I tend to associate J.I. Packer with a kind of Reformed evangelicalism which values intellectualism more than experiences and is suspicious of any kind of manifest activity of the Holy Spirit. So I was interested to read at Pentecostal pastor Brian’s blog sunestauromai – living the crucified life an extract from an interview Packer has just given to a Pentecostal periodical. Here is most of what Brian quotes from Packer, apparently with Brian’s emphasis, and the periodical’s American spelling:
The Pentecostal emphasis on life in the Spirit, which became a big thing at the turn of the 20th century, was absolutely right. It was an emphasis that hadn’t been fully grasped by other evangelicals for a long time. The up-front quest for fellowship with God that grabbed the whole of the heart and therefore had emotional overtones and the openness to a recurrence of some of the signs of the Kingdom was right. …
It’s simply a marvelous work of God that when the Pentecostal version of the gospel has been preached all around the world for the past half-century there has been a tremendous harvest. It’s a wonderful work in our time, which we can set against the decline of Christianity in North America and Western Europe. Most notably in Africa and Asia, Christianity has been roaring ahead through the Pentecostal version of the Christian message and life in the Spirit. I celebrate it and thank God for it. There have been older evangelicals who have set themselves against distinctive Pentecostal emphases as if there’s something wrong with it. I have not lined up with those folk and indeed have argued that their attitude is mistaken.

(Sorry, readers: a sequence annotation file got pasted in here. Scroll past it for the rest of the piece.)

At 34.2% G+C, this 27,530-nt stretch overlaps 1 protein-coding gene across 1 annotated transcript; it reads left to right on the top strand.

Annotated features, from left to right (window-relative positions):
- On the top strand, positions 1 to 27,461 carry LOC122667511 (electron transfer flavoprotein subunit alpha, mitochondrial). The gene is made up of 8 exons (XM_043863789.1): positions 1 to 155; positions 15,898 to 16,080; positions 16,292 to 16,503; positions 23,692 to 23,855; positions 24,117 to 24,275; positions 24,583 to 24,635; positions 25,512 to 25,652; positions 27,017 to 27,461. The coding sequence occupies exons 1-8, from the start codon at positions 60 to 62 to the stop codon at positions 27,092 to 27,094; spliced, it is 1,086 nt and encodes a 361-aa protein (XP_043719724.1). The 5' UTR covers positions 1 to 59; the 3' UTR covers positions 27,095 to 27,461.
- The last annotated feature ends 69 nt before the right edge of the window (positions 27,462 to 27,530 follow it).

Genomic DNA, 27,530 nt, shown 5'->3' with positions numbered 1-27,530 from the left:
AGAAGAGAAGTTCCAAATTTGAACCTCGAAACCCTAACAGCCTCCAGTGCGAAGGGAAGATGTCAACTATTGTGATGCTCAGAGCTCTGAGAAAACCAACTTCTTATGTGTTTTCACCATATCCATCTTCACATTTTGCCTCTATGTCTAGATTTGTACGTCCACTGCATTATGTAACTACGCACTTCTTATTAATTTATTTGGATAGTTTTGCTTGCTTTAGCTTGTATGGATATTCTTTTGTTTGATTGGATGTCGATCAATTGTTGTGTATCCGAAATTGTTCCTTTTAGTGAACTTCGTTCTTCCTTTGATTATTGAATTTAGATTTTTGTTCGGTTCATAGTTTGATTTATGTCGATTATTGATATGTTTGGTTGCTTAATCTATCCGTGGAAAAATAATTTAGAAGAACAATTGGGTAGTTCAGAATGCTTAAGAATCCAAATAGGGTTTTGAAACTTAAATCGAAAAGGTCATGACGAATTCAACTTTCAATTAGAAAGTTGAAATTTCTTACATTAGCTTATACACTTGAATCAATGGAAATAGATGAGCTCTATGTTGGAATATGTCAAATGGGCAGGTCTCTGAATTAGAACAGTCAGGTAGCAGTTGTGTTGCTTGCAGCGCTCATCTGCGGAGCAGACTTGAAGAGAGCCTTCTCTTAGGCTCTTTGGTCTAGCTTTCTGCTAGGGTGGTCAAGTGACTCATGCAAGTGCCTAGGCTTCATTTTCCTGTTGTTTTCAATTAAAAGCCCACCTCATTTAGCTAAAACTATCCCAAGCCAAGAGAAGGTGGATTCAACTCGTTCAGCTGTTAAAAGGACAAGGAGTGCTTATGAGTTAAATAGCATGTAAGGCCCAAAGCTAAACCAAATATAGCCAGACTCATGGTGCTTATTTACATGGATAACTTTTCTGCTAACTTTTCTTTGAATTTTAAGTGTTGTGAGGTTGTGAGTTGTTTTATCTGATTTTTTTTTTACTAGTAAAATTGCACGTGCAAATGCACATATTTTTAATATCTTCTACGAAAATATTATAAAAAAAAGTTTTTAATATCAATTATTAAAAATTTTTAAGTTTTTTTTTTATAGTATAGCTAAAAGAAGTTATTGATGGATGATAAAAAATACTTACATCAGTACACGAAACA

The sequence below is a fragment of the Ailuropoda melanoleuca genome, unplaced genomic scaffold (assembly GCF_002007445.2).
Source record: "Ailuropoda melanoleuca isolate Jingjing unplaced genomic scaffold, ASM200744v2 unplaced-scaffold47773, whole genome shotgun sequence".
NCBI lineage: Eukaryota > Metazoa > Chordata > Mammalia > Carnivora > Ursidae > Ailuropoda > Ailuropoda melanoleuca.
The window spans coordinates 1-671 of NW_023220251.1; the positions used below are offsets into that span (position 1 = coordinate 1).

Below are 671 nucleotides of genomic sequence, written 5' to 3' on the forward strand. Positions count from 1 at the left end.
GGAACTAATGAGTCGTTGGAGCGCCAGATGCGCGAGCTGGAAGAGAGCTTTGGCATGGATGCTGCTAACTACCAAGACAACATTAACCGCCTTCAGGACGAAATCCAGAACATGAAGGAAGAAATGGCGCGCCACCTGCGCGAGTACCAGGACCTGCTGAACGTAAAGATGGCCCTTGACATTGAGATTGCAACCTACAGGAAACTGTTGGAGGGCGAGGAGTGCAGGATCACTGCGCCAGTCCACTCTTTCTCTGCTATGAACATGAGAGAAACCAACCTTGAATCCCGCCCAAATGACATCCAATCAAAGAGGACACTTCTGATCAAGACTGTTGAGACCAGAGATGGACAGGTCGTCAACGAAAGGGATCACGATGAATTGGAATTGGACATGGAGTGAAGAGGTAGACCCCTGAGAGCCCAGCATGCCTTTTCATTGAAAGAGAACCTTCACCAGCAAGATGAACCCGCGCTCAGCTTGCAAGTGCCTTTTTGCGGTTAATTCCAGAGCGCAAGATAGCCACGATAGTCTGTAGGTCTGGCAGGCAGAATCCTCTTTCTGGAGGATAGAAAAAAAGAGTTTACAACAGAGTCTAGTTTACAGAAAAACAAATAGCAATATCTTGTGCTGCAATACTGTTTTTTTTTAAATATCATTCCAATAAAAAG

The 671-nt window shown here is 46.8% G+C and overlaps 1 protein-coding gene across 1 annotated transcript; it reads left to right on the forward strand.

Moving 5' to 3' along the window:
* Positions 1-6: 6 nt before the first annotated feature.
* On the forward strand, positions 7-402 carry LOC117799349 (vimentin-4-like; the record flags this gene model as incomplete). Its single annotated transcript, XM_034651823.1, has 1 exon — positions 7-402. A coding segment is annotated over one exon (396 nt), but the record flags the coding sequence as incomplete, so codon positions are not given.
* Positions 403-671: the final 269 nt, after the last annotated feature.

Now I am not a Pentecostal by denomination; like Packer I am an Anglican. But I am one of many Anglicans, and people from other “traditional” denominations, who over the last 40 years (for me personally, for nearly 30 years) have embraced what used to be considered the distinctive Pentecostal emphases, on the gifts of the Holy Spirit. True, many of us have rejected, as I think Packer did, the Pentecostal teaching about the necessity of a specific “Baptism of the Holy Spirit” experience evidenced by speaking in tongues. But we hold that such experiences and gifts are good and to be desired, and that these gifts should be used, with proper safeguards, in the life of the church.
This is of course a summary of what is known as the Charismatic Movement. Perhaps in some ways the movement is dead, as some have alleged. But if so, it is not because its distinctives have been abandoned, more because they have become more and more acceptable in the life of the church and are no longer charismatic or Pentecostal distinctives.
But these Pentecostal and charismatic distinctives have often been viewed with great suspicion by British Anglicans of the Oak Hill tradition who look up to Packer as one of their Christian heroes. Perhaps Packer can help to persuade them that the good things in the Pentecostal tradition are good for reviving not just Pentecostal churches in Africa and Asia but also Anglican churches in North America and Western Europe.